To this, add the above SplashScreen project as the Primary Output project in the Application Folder.

And now add Application1Setup, Application2Setup, and Application3Setup to the Application folder (Setup) as shown below.

Figure 2

In the Custom Action Editor (Set Up), add SplashScreen as the Primary Output project to the Install folder as shown below.

Figure 3

Now compile the project.

Executing the Main Setup

Execute the Main Setup file, on which the splash screen is displayed (see Figure 4). In the splash screen, select the Applications you want to deploy (suppose Application1 and Application2 are selected), and click the Install button. This executes first the Application1Setup; on completing the Application1Setup execution, it executes the Application2Setup.

Figure 4

                 

Now go to c:\DynamicMSI -> and find Application1 and Application2 as shown below.

Figure 5

         

Click Application1.exe, on which a screen is displayed with the text "Welcome to Application1." Similarly, perform the above step for Application2.

On selecting the Select All option in the splash screen, all the applications will be selected for    installation, and they will be executed one by one when the Install button is clicked.

Conclusion

In this article, I have demonstrated how to provide the splash screen, which enables end users to select some of the applications or all the applications at once for installation using Visual Studio .NET 2003. You have also seen how to execute an MSI file dynamically.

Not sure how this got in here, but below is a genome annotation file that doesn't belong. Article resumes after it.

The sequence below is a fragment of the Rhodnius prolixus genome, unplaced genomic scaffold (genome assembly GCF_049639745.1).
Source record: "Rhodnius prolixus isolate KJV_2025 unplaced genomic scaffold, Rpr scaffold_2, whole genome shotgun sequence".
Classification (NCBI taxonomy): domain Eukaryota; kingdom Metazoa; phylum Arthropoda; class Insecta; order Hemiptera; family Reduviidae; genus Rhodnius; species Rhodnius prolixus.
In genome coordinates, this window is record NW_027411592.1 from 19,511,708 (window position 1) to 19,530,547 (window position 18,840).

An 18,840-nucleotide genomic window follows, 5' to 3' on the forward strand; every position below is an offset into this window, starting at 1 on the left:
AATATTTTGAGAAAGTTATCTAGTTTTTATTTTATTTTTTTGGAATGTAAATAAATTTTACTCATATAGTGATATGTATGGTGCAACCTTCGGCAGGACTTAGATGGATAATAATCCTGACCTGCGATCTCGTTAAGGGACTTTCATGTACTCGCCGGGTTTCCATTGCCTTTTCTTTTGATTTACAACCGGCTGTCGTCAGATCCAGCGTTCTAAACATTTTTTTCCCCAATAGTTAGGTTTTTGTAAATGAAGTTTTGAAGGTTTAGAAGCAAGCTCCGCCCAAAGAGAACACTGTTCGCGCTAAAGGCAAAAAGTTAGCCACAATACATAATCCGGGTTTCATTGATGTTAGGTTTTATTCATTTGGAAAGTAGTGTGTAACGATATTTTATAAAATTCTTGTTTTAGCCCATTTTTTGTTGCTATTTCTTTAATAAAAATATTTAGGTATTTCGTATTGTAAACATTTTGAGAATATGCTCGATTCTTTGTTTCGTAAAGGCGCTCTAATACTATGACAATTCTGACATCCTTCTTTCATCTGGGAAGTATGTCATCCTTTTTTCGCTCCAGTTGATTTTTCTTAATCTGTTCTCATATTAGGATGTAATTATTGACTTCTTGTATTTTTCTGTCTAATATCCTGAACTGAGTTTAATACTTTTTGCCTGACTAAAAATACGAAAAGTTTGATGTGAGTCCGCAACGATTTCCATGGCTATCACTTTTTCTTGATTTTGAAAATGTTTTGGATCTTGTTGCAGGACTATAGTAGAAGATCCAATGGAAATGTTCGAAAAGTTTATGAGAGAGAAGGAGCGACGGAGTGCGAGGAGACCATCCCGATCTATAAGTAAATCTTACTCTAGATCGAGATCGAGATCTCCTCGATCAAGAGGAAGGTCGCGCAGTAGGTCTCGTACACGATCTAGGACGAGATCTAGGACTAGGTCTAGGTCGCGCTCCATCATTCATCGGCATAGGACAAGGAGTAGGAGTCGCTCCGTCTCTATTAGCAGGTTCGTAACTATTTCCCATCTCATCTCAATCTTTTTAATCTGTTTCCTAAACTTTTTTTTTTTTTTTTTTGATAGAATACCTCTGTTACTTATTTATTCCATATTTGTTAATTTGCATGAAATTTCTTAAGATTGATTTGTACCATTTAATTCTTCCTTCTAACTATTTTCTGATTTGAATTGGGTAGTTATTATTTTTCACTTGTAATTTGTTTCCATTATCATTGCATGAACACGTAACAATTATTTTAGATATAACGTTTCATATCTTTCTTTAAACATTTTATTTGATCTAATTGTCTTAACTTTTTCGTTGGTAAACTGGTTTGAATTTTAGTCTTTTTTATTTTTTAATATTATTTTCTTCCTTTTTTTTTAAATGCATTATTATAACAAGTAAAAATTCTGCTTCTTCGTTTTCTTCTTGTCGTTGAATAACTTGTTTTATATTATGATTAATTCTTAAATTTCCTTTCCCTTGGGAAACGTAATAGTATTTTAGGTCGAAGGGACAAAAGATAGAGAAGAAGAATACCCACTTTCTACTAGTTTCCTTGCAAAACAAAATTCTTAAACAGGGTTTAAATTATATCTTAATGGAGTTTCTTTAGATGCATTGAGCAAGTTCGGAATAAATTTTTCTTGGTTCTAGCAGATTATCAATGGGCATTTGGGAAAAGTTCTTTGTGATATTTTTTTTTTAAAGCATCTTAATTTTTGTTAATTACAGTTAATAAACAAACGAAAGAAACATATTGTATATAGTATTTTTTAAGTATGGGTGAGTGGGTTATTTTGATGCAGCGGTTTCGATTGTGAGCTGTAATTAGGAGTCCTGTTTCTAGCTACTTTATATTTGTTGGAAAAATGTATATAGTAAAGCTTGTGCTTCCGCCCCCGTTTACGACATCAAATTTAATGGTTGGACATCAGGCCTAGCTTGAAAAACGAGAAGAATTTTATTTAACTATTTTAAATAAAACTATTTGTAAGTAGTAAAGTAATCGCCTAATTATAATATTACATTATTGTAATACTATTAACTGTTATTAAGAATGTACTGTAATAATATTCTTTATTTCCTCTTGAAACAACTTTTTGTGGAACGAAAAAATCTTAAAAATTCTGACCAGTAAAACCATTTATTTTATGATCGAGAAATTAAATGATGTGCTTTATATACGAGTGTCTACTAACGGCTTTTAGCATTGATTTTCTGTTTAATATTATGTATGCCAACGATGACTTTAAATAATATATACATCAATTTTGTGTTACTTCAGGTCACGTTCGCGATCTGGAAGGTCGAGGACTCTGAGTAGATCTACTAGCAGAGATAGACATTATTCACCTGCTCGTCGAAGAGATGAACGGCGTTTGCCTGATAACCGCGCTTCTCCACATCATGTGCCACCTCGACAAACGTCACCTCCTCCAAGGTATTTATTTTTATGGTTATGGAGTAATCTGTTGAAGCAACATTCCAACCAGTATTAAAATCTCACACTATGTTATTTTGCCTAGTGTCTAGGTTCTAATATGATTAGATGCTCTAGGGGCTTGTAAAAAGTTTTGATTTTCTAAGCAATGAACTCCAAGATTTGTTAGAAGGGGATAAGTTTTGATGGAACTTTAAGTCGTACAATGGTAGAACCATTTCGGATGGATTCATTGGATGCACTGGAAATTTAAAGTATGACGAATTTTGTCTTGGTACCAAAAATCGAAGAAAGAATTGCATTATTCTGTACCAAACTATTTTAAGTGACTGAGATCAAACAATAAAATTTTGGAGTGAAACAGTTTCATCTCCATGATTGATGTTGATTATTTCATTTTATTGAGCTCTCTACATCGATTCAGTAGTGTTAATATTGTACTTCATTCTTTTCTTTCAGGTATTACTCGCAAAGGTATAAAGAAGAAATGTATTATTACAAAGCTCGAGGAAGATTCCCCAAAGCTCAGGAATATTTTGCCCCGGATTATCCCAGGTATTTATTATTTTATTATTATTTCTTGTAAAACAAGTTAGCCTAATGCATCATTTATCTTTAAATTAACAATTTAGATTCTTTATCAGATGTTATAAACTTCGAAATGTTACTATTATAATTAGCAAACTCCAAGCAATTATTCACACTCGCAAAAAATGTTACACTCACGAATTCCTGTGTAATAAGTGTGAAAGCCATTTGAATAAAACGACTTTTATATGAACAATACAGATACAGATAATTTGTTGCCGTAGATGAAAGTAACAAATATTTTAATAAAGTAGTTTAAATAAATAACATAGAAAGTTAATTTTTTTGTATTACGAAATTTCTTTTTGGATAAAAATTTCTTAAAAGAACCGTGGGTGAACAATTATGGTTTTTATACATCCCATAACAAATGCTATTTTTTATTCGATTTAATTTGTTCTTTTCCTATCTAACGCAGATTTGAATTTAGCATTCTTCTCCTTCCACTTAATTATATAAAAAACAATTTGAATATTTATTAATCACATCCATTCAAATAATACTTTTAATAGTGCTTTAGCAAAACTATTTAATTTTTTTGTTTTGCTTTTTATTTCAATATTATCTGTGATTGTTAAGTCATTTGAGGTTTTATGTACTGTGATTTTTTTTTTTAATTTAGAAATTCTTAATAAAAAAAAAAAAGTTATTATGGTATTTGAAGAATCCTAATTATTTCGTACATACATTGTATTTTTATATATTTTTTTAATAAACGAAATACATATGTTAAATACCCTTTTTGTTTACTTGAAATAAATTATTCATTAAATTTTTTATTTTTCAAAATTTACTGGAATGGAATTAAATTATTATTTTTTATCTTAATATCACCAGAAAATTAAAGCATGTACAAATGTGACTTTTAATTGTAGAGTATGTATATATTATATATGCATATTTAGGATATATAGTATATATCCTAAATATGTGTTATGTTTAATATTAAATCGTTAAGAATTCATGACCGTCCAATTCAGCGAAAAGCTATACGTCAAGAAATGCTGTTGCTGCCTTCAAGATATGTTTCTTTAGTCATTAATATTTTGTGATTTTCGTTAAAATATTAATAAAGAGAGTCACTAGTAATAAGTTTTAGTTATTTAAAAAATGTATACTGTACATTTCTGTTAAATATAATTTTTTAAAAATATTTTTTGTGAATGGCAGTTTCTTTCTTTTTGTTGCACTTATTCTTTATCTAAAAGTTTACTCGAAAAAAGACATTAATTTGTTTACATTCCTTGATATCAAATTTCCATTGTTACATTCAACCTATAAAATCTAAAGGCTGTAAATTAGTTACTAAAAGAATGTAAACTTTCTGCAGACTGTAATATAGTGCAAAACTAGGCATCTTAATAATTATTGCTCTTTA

Downloads

[Download Sample]



User Comments

Title: Executing Multiple MSI’s Dynamically   
Name: Anjana
Date: 2012-02-01 4:57:55 AM
Comment:
hello,
this is very gud article,but images are not visible which will give better understanding.And can we get to know the state of MSI..ie its installation got completed or under progress and all...if that is provided it'll be more helpfull
Thank you
Anjana
Title: Executing Multiple MSI’s Dynamically   
Name: Madhav Shiraguppi
Date: 2009-12-10 2:31:11 AM
Comment:
Hello, this is an excellent article. i followed this and i'm able to install the msi's dynamically. However i tried to do the same for uninstall also but it fails with error code 2869 and the uninstall process rolls back. Any resolution for this would be greatly appreciated.
Thanks in advance
-- Madhav
Title: Executing Multiple MSI’s Dynamically   
Name: John Ritch
Date: 2006-07-09 11:12:40 AM
Comment:
Very nice and just what I was looking for. Easy to understand and follow. Thanks!






Community Advice: ASP | SQL | XML | Regular Expressions | Windows


©Copyright 1998-2017 ASPAlliance.com  |  Page Processed at 2017-10-18 7:58:08 PM  AspAlliance Recent Articles RSS Feed
About ASPAlliance | Newsgroups | Advertise | Authors | Email Lists | Feedback | Link To Us | Privacy | Search